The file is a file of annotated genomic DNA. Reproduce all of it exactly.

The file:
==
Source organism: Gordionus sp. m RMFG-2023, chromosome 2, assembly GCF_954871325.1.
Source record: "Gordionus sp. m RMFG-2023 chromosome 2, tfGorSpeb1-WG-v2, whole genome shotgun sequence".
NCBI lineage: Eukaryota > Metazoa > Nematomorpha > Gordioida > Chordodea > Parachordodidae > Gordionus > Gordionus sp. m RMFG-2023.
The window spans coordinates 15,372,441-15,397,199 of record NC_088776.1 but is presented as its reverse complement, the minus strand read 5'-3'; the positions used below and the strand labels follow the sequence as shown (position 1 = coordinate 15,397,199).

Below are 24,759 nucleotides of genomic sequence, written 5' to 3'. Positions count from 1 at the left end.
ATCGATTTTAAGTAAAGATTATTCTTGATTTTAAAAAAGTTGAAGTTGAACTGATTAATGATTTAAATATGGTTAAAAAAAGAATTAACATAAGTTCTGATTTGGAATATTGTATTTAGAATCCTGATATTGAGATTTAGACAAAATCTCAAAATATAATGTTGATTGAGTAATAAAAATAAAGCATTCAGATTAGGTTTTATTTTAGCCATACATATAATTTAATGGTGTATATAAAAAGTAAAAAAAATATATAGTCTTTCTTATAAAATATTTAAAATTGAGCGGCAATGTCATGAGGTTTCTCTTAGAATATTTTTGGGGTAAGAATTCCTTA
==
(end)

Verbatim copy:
Source organism: Gordionus sp. m RMFG-2023, chromosome 2, assembly GCF_954871325.1.
Source record: "Gordionus sp. m RMFG-2023 chromosome 2, tfGorSpeb1-WG-v2, whole genome shotgun sequence".
NCBI lineage: Eukaryota > Metazoa > Nematomorpha > Gordioida > Chordodea > Parachordodidae > Gordionus > Gordionus sp. m RMFG-2023.
The window spans coordinates 15,372,441-15,397,199 of record NC_088776.1 but is presented as its reverse complement, the minus strand read 5'-3'; the positions used below and the strand labels follow the sequence as shown (position 1 = coordinate 15,397,199).

Below are 24,759 nucleotides of genomic sequence, written 5' to 3'. Positions count from 1 at the left end.
ATCGATTTTAAGTAAAGATTATTCTTGATTTTAAAAAAGTTGAAGTTGAACTGATTAATGATTTAAATATGGTTAAAAAAAGAATTAACATAAGTTCTGATTTGGAATATTGTATTTAGAATCCTGATATTGAGATTTAGACAAAATCTCAAAATATAATGTTGATTGAGTAATAAAAATAAAGCATTCAGATTAGGTTTTATTTTAGCCATACATATAATTTAATGGTGTATATAAAAAGTAAAAAAAATATATAGTCTTTCTTATAAAATATTTAAAATTGAGCGGCAATGTCATGAGGTTTCTCTTAGAATATTTTTGGGGTAAGAATTCCTTA